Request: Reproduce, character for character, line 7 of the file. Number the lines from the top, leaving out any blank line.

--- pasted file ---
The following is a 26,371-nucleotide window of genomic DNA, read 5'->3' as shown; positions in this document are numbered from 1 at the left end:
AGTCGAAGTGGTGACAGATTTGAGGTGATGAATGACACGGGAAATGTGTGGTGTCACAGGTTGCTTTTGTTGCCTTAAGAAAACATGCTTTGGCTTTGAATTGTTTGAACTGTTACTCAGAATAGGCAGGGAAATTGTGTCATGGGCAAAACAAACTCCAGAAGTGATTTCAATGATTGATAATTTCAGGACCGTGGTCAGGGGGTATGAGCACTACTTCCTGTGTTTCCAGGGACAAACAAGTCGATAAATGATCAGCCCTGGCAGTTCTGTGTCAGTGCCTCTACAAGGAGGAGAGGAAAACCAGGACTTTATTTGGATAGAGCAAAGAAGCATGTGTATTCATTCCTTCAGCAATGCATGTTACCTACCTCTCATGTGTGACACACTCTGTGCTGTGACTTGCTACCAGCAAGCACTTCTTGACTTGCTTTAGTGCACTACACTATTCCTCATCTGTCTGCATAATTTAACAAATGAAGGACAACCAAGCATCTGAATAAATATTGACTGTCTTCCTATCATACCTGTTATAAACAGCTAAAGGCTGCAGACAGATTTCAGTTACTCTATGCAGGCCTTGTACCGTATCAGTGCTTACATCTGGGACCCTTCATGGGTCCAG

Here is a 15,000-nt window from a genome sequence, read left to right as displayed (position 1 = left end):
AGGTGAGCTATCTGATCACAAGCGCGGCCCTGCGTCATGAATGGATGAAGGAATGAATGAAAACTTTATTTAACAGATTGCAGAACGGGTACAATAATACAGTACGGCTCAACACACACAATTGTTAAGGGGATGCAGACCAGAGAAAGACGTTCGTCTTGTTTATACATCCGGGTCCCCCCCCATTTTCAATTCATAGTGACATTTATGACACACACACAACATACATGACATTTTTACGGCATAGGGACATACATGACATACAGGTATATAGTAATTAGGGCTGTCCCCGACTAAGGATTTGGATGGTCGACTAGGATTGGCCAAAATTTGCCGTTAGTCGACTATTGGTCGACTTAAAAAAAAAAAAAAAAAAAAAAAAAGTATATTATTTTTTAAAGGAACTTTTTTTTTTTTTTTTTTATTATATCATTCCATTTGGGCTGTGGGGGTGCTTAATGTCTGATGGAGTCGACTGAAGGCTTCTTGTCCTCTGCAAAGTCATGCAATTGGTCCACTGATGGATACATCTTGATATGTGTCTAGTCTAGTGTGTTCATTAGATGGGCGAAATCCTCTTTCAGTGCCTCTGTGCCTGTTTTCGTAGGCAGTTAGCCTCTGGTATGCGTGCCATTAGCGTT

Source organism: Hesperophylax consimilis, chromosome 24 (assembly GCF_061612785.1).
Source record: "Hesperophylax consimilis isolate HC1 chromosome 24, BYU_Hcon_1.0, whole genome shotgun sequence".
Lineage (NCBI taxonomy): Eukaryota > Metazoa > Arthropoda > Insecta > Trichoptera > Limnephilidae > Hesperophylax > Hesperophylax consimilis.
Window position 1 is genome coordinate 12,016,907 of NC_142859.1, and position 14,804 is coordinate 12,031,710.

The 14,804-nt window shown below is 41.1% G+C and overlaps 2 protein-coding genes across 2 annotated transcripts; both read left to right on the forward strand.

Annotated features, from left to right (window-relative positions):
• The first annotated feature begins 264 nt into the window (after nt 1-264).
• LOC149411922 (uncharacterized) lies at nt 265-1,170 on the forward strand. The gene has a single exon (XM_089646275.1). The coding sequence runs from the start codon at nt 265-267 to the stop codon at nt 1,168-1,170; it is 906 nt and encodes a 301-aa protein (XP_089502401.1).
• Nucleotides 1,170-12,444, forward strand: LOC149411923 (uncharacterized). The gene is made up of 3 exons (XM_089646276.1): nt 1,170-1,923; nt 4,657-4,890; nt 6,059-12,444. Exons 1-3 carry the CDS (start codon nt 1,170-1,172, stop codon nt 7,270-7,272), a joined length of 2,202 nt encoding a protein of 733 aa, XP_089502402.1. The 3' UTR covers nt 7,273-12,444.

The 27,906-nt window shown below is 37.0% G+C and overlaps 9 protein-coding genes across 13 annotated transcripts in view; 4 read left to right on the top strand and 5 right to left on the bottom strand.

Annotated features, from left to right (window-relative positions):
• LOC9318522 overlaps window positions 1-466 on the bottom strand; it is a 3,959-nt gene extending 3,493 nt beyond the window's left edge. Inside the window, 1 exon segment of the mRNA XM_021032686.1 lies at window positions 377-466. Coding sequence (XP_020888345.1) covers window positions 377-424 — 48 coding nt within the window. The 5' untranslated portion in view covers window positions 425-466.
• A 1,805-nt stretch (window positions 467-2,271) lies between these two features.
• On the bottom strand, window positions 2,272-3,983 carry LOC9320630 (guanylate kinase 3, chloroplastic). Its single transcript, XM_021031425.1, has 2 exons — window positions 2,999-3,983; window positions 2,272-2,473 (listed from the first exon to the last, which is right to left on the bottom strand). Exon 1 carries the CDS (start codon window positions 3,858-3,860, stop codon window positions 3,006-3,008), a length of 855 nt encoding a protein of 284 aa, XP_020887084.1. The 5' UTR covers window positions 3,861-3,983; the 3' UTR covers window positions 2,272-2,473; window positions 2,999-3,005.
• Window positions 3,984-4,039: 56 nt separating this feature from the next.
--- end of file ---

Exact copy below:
Lineage (NCBI taxonomy): Eukaryota > Metazoa > Arthropoda > Insecta > Trichoptera > Limnephilidae > Hesperophylax > Hesperophylax consimilis.